Paris Central Mosque, France
The Muslim Institute of the Central Paris Mosque covers approximately one hectare of the Latin Quarter, in the centre of Paris. It is at the crossroads of multiple cultural and religious exchanges.
The Mosque is made up of several distinct sections. The minaret and the religious sanctuary are located in the centre.
One courtyard has a garden (the symbol of paradise for Muslims) surrounded by arcades.
At the centre of the religious buildings is a patio, the decoration of which was inspired by that of the Alhambra in Granada. Around this patio are the various sections of the Muslim Study Centre.
At the far end of the building can be found the Moorish coffee shop, the hammam and various shops selling Muslim products.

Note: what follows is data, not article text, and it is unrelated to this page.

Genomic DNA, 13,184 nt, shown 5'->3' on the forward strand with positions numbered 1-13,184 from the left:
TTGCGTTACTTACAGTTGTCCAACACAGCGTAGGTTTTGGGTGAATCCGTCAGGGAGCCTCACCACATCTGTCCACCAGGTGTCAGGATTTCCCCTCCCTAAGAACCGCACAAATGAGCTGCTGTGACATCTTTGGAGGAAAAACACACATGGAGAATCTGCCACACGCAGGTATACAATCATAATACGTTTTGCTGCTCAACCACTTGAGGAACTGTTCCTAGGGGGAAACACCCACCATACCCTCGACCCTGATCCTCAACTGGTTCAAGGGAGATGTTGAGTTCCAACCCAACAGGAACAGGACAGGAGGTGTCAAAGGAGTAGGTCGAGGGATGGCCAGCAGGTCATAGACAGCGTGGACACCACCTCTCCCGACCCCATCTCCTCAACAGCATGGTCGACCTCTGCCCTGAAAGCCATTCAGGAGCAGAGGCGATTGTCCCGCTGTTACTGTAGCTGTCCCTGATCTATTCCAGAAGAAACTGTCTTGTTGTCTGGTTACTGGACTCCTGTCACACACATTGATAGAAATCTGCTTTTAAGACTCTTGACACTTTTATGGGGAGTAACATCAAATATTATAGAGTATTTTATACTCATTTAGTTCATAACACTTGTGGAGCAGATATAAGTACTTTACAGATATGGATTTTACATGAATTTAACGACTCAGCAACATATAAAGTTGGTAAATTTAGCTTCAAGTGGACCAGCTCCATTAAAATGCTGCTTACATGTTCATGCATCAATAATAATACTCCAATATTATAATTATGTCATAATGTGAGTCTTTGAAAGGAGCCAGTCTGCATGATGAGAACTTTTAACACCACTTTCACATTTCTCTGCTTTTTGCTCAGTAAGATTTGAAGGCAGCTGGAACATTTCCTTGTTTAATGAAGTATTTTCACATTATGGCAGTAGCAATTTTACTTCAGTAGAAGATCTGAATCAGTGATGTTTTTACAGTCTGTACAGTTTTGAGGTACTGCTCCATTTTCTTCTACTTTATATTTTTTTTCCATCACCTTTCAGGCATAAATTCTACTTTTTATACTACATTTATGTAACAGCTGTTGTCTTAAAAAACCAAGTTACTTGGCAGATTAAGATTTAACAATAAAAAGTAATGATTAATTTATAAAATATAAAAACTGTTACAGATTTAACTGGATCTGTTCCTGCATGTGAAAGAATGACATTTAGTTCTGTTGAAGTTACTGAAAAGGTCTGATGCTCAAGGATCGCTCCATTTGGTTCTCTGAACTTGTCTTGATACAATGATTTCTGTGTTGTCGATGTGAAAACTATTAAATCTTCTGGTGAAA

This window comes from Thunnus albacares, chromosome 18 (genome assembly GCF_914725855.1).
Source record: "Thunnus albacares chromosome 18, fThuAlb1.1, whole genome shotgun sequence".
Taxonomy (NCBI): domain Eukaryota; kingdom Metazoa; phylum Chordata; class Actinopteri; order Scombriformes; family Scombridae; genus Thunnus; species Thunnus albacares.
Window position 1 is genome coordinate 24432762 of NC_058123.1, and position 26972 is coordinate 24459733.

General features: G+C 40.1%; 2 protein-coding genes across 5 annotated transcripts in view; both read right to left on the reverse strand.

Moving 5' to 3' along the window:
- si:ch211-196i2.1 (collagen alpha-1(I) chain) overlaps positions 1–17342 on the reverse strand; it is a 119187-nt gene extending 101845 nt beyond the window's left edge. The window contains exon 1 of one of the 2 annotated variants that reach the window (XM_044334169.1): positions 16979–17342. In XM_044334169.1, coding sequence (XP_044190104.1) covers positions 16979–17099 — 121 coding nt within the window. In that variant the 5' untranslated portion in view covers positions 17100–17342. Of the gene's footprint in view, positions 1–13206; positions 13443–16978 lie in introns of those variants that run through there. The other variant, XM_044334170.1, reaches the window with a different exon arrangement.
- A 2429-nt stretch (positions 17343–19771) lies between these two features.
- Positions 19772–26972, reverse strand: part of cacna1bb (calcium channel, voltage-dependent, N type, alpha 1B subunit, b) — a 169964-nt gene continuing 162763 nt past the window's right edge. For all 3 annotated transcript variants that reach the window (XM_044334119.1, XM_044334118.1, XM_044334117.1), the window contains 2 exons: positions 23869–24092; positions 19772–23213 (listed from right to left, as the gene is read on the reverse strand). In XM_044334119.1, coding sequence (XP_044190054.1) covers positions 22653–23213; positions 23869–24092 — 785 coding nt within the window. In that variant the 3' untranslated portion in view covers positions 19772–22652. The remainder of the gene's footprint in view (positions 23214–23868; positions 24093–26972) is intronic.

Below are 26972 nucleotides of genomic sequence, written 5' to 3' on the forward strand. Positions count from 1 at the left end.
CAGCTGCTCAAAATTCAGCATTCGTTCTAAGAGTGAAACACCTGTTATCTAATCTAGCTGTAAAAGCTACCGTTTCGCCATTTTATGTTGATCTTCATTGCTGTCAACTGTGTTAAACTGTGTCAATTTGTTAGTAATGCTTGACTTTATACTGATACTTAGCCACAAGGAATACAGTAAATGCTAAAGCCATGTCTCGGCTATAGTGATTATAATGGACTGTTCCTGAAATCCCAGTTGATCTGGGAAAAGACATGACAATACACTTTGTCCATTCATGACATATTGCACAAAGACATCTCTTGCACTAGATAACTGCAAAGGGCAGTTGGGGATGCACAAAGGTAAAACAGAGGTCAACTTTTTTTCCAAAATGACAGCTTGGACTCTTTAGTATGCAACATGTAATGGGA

The prayer chamber is notable for its outstanding decoration and magnificent carpets.
In 1920, the French State, in collaboration with several Muslim countries, decided to build this mosque.
The work lasted from 1922 to 1926 and was directed by Messrs. Tranchant de Lunel, Heubès, Fournez and Mantout.
Using traditional Muslim art material imported from the Maghreb region of North Africa, the mosque was built in a Hispano-Mooresque architectural style.